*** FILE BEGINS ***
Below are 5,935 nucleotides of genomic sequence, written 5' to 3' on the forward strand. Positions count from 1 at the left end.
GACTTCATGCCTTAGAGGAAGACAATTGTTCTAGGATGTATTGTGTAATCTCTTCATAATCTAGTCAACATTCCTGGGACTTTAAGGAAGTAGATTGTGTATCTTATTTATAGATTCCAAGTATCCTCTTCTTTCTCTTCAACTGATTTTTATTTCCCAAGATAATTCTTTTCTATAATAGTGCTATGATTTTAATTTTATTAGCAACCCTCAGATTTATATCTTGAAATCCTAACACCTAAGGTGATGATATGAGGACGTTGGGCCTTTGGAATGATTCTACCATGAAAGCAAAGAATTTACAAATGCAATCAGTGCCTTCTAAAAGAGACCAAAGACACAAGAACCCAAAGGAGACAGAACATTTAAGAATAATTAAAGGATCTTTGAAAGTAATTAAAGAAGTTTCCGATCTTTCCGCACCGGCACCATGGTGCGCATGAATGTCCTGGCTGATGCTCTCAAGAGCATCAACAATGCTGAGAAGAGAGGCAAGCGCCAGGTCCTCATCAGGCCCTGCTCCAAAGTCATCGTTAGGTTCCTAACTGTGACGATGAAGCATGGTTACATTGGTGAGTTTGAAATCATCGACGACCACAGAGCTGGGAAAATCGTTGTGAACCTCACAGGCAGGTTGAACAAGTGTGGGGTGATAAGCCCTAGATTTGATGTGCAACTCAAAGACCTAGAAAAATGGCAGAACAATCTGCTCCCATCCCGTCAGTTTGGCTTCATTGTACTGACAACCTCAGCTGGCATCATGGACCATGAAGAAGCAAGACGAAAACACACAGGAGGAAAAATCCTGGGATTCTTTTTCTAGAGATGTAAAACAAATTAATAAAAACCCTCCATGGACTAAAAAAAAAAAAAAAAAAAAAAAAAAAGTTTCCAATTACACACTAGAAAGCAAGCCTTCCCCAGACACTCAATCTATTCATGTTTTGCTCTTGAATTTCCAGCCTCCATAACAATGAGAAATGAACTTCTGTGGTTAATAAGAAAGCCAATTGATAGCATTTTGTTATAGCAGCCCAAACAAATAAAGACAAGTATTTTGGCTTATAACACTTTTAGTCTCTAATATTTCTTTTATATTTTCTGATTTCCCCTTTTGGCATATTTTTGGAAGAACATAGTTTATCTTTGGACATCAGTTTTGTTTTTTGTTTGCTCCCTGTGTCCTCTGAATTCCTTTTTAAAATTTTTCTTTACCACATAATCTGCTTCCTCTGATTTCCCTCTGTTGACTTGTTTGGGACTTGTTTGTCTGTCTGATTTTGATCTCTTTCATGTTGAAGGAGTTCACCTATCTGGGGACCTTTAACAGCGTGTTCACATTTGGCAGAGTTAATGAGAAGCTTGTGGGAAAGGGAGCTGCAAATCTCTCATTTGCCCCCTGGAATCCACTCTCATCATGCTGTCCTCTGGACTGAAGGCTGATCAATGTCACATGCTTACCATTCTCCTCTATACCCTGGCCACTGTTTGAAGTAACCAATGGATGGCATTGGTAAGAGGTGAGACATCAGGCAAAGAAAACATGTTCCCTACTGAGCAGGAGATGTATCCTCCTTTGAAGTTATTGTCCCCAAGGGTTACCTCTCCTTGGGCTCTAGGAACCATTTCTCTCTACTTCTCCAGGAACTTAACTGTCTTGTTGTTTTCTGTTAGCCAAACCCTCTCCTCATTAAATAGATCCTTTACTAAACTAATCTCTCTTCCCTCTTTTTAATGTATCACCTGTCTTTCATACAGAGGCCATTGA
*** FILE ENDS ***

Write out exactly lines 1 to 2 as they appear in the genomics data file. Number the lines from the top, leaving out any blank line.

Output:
Below are 5,935 nucleotides of genomic sequence, written 5' to 3' on the forward strand. Positions count from 1 at the left end.
GACTTCATGCCTTAGAGGAAGACAATTGTTCTAGGATGTATTGTGTAATCTCTTCATAATCTAGTCAACATTCCTGGGACTTTAAGGAAGTAGATTGTGTATCTTATTTATAGATTCCAAGTATCCTCTTCTTTCTCTTCAACTGATTTTTATTTCCCAAGATAATTCTTTTCTATAATAGTGCTATGATTTTAATTTTATTAGCAACCCTCAGATTTATATCTTGAAATCCTAACACCTAAGGTGATGATATGAGGACGTTGGGCCTTTGGAATGATTCTACCATGAAAGCAAAGAATTTACAAATGCAATCAGTGCCTTCTAAAAGAGACCAAAGACACAAGAACCCAAAGGAGACAGAACATTTAAGAATAATTAAAGGATCTTTGAAAGTAATTAAAGAAGTTTCCGATCTTTCCGCACCGGCACCATGGTGCGCATGAATGTCCTGGCTGATGCTCTCAAGAGCATCAACAATGCTGAGAAGAGAGGCAAGCGCCAGGTCCTCATCAGGCCCTGCTCCAAAGTCATCGTTAGGTTCCTAACTGTGACGATGAAGCATGGTTACATTGGTGAGTTTGAAATCATCGACGACCACAGAGCTGGGAAAATCGTTGTGAACCTCACAGGCAGGTTGAACAAGTGTGGGGTGATAAGCCCTAGATTTGATGTGCAACTCAAAGACCTAGAAAAATGGCAGAACAATCTGCTCCCATCCCGTCAGTTTGGCTTCATTGTACTGACAACCTCAGCTGGCATCATGGACCATGAAGAAGCAAGACGAAAACACACAGGAGGAAAAATCCTGGGATTCTTTTTCTAGAGATGTAAAACAAATTAATAAAAACCCTCCATGGACTAAAAAAAAAAAAAAAAAAAAAAAAAAAGTTTCCAATTACACACTAGAAAGCAAGCCTTCCCCAGACACTCAATCTATTCATGTTTTGCTCTTGAATTTCCAGCCTCCATAACAATGAGAAATGAACTTCTGTGGTTAATAAGAAAGCCAATTGATAGCATTTTGTTATAGCAGCCCAAACAAATAAAGACAAGTATTTTGGCTTATAACACTTTTAGTCTCTAATATTTCTTTTATATTTTCTGATTTCCCCTTTTGGCATATTTTTGGAAGAACATAGTTTATCTTTGGACATCAGTTTTGTTTTTTGTTTGCTCCCTGTGTCCTCTGAATTCCTTTTTAAAATTTTTCTTTACCACATAATCTGCTTCCTCTGATTTCCCTCTGTTGACTTGTTTGGGACTTGTTTGTCTGTCTGATTTTGATCTCTTTCATGTTGAAGGAGTTCACCTATCTGGGGACCTTTAACAGCGTGTTCACATTTGGCAGAGTTAATGAGAAGCTTGTGGGAAAGGGAGCTGCAAATCTCTCATTTGCCCCCTGGAATCCACTCTCATCATGCTGTCCTCTGGACTGAAGGCTGATCAATGTCACATGCTTACCATTCTCCTCTATACCCTGGCCACTGTTTGAAGTAACCAATGGATGGCATTGGTAAGAGGTGAGACATCAGGCAAAGAAAACATGTTCCCTACTGAGCAGGAGATGTATCCTCCTTTGAAGTTATTGTCCCCAAGGGTTACCTCTCCTTGGGCTCTAGGAACCATTTCTCTCTACTTCTCCAGGAACTTAACTGTCTTGTTGTTTTCTGTTAGCCAAACCCTCTCCTCATTAAATAGATCCTTTACTAAACTAATCTCTCTTCCCTCTTTTTAATGTATCACCTGTCTTTCATACAGAGGCCATTGA